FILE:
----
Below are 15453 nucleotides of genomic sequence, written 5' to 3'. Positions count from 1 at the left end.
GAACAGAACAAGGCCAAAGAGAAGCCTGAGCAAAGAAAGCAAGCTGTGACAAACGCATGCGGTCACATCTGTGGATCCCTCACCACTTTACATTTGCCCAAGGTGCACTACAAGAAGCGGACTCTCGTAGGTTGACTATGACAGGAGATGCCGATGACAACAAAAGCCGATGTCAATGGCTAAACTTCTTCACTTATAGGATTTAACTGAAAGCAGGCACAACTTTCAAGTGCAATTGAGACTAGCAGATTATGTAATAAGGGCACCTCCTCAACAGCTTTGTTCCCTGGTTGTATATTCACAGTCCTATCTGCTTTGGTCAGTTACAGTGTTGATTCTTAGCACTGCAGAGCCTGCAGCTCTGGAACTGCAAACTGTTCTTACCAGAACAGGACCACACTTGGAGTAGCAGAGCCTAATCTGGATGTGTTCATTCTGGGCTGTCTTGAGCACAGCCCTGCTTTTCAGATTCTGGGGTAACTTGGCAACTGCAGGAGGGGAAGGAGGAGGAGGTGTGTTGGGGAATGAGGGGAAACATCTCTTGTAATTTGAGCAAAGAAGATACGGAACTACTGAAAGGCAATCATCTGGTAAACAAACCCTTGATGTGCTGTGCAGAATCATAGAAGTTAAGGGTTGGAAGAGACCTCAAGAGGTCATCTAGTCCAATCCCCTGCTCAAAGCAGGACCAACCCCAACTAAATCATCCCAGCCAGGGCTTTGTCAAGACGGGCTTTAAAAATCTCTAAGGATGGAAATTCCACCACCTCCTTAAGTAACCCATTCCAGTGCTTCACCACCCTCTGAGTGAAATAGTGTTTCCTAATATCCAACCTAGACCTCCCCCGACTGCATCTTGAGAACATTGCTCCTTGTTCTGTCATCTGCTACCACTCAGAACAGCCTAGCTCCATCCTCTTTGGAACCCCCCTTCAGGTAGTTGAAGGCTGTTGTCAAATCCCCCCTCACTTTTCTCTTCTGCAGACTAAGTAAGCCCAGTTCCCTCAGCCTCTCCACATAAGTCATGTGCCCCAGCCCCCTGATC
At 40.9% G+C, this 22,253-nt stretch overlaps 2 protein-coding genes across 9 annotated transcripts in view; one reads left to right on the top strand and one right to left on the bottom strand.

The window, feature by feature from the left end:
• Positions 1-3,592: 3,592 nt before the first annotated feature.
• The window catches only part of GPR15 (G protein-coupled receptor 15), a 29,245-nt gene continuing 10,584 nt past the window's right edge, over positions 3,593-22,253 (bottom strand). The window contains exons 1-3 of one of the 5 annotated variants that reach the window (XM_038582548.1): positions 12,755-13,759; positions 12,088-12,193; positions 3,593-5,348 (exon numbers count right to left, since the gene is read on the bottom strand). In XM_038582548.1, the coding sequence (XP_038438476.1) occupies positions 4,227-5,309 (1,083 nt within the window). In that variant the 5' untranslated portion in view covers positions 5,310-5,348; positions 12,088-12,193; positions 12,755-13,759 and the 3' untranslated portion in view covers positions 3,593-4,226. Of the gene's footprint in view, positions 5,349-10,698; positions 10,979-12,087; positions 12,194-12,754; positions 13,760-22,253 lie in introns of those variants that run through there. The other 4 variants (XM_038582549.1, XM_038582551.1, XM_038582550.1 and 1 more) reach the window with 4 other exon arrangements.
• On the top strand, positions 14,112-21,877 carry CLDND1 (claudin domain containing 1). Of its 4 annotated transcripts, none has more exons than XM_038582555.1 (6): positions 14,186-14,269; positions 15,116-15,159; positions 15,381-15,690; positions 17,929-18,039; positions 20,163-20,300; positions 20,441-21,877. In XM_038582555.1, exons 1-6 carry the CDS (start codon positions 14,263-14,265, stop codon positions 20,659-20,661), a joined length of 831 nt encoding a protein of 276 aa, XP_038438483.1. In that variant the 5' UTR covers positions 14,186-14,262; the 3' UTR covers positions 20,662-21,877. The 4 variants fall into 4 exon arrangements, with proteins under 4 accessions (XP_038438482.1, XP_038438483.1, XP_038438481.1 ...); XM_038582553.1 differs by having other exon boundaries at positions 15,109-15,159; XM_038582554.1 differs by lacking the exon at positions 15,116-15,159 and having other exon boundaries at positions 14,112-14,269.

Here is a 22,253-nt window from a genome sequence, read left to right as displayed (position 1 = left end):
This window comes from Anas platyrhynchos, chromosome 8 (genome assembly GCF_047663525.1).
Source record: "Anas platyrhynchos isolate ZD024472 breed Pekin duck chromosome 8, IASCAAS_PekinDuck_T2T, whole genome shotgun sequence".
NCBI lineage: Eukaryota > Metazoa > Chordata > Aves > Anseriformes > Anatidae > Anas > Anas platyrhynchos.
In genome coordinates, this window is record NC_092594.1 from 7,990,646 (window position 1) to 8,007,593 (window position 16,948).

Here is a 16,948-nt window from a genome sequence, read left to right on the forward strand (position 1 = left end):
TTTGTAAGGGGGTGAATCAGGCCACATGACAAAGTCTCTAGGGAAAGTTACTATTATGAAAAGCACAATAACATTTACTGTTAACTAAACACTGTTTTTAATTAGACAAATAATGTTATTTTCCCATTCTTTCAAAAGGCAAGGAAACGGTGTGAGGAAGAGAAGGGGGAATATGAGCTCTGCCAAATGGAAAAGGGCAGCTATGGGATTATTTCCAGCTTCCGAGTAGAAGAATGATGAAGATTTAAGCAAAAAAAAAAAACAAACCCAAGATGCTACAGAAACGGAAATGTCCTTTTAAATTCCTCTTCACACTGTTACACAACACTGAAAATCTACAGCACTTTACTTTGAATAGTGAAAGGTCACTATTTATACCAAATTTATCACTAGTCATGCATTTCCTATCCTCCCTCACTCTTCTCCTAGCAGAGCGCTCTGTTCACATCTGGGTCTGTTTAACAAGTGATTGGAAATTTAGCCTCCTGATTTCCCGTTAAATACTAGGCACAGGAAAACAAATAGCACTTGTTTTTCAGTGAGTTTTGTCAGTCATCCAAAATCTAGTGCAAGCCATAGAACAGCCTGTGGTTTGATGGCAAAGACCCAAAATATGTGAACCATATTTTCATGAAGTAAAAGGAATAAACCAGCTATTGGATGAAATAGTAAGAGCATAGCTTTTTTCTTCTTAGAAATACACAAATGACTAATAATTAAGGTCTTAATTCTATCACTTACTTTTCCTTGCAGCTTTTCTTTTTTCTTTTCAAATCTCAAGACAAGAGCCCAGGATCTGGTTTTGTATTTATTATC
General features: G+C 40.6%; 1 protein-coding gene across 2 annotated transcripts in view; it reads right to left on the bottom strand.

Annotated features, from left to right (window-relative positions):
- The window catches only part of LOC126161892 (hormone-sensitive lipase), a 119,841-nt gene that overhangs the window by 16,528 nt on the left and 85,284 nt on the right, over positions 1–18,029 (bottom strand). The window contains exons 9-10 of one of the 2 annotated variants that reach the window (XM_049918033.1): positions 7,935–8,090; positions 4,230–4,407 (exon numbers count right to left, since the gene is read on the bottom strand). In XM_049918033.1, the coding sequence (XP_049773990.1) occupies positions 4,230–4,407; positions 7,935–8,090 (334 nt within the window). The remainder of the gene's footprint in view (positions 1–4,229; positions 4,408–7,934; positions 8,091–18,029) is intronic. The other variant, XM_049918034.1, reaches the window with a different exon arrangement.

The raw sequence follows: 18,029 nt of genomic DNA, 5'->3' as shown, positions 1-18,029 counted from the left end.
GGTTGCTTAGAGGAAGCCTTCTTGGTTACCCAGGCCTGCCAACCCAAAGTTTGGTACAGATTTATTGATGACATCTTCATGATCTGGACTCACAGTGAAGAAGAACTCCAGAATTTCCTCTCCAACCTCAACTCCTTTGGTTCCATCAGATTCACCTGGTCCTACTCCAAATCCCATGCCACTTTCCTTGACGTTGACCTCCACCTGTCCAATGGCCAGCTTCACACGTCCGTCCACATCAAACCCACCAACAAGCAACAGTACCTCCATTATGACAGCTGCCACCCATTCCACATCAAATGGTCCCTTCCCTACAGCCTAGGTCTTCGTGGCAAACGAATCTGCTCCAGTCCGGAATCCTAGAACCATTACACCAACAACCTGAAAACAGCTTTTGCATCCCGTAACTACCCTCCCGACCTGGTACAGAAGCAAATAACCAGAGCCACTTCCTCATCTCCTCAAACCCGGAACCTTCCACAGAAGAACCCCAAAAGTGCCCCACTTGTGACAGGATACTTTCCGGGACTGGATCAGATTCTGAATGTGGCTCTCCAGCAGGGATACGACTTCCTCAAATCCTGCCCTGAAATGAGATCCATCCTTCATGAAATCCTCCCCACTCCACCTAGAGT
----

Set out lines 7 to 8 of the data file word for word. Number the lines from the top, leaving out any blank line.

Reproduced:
• On the top strand, positions 14,112-21,877 carry CLDND1 (claudin domain containing 1). Of its 4 annotated transcripts, none has more exons than XM_038582555.1 (6): positions 14,186-14,269; positions 15,116-15,159; positions 15,381-15,690; positions 17,929-18,039; positions 20,163-20,300; positions 20,441-21,877. In XM_038582555.1, exons 1-6 carry the CDS (start codon positions 14,263-14,265, stop codon positions 20,659-20,661), a joined length of 831 nt encoding a protein of 276 aa, XP_038438483.1. In that variant the 5' UTR covers positions 14,186-14,262; the 3' UTR covers positions 20,662-21,877. The 4 variants fall into 4 exon arrangements, with proteins under 4 accessions (XP_038438482.1, XP_038438483.1, XP_038438481.1 ...); XM_038582553.1 differs by having other exon boundaries at positions 15,109-15,159; XM_038582554.1 differs by lacking the exon at positions 15,116-15,159 and having other exon boundaries at positions 14,112-14,269.

Here is a 22,253-nt window from a genome sequence, read left to right as displayed (position 1 = left end):